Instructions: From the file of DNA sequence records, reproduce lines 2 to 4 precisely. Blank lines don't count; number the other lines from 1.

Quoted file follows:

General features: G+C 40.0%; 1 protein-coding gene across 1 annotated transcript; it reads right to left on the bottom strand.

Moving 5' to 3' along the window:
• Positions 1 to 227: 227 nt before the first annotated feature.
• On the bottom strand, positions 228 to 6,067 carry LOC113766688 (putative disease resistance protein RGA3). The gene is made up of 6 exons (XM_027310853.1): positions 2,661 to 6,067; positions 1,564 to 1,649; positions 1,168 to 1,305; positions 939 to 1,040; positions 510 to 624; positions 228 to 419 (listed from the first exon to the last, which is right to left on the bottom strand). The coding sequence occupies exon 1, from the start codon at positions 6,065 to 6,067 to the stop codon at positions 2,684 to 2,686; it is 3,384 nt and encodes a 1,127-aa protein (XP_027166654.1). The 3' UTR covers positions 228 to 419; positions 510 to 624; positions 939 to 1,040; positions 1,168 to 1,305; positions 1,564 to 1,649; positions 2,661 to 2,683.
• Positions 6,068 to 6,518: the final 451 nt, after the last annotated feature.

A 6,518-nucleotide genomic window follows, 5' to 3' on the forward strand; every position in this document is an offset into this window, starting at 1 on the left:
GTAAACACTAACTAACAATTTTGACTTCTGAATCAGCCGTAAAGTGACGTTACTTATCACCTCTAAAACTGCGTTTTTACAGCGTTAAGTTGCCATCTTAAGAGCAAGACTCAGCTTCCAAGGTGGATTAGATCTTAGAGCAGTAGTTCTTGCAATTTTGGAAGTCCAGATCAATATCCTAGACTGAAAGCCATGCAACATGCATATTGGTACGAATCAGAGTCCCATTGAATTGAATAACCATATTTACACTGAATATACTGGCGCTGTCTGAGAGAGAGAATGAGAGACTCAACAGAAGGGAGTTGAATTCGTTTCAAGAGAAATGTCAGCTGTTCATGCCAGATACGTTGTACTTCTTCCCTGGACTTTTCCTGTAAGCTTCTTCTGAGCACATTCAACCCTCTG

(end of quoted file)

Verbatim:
Moving 5' to 3' along the window:
• Positions 1 to 227: 227 nt before the first annotated feature.
• On the bottom strand, positions 228 to 6,067 carry LOC113766688 (putative disease resistance protein RGA3). The gene is made up of 6 exons (XM_027310853.1): positions 2,661 to 6,067; positions 1,564 to 1,649; positions 1,168 to 1,305; positions 939 to 1,040; positions 510 to 624; positions 228 to 419 (listed from the first exon to the last, which is right to left on the bottom strand). The coding sequence occupies exon 1, from the start codon at positions 6,065 to 6,067 to the stop codon at positions 2,684 to 2,686; it is 3,384 nt and encodes a 1,127-aa protein (XP_027166654.1). The 3' UTR covers positions 228 to 419; positions 510 to 624; positions 939 to 1,040; positions 1,168 to 1,305; positions 1,564 to 1,649; positions 2,661 to 2,683.